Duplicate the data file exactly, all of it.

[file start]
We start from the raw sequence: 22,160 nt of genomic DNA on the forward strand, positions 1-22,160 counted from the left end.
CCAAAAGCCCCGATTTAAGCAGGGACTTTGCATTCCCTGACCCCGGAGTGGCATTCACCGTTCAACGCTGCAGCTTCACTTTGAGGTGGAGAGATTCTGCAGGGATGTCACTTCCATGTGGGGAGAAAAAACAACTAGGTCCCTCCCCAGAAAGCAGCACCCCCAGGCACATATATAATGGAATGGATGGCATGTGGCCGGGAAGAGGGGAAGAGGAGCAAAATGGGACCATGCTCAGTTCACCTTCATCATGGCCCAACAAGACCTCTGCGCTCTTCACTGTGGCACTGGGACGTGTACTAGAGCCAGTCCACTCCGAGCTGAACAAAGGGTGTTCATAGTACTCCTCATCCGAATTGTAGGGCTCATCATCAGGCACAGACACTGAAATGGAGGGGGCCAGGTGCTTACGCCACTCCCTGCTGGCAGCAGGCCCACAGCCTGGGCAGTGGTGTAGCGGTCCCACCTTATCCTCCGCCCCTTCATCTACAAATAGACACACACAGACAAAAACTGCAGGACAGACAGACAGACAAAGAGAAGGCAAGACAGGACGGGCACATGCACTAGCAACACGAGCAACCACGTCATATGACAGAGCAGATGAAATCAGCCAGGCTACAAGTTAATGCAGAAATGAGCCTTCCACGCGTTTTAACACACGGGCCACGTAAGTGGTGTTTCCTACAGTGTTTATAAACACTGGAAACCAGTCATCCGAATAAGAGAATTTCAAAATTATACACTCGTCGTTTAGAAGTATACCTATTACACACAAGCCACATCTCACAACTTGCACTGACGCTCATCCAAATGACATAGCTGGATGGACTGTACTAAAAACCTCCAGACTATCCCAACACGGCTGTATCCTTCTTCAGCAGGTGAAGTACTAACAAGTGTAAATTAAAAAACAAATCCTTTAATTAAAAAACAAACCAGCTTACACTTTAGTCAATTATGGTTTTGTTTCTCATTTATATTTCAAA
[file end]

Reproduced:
We start from the raw sequence: 22,160 nt of genomic DNA on the forward strand, positions 1-22,160 counted from the left end.
CCAAAAGCCCCGATTTAAGCAGGGACTTTGCATTCCCTGACCCCGGAGTGGCATTCACCGTTCAACGCTGCAGCTTCACTTTGAGGTGGAGAGATTCTGCAGGGATGTCACTTCCATGTGGGGAGAAAAAACAACTAGGTCCCTCCCCAGAAAGCAGCACCCCCAGGCACATATATAATGGAATGGATGGCATGTGGCCGGGAAGAGGGGAAGAGGAGCAAAATGGGACCATGCTCAGTTCACCTTCATCATGGCCCAACAAGACCTCTGCGCTCTTCACTGTGGCACTGGGACGTGTACTAGAGCCAGTCCACTCCGAGCTGAACAAAGGGTGTTCATAGTACTCCTCATCCGAATTGTAGGGCTCATCATCAGGCACAGACACTGAAATGGAGGGGGCCAGGTGCTTACGCCACTCCCTGCTGGCAGCAGGCCCACAGCCTGGGCAGTGGTGTAGCGGTCCCACCTTATCCTCCGCCCCTTCATCTACAAATAGACACACACAGACAAAAACTGCAGGACAGACAGACAGACAAAGAGAAGGCAAGACAGGACGGGCACATGCACTAGCAACACGAGCAACCACGTCATATGACAGAGCAGATGAAATCAGCCAGGCTACAAGTTAATGCAGAAATGAGCCTTCCACGCGTTTTAACACACGGGCCACGTAAGTGGTGTTTCCTACAGTGTTTATAAACACTGGAAACCAGTCATCCGAATAAGAGAATTTCAAAATTATACACTCGTCGTTTAGAAGTATACCTATTACACACAAGCCACATCTCACAACTTGCACTGACGCTCATCCAAATGACATAGCTGGATGGACTGTACTAAAAACCTCCAGACTATCCCAACACGGCTGTATCCTTCTTCAGCAGGTGAAGTACTAACAAGTGTAAATTAAAAAACAAATCCTTTAATTAAAAAACAAACCAGCTTACACTTTAGTCAATTATGGTTTTGTTTCTCATTTATATTTCAAA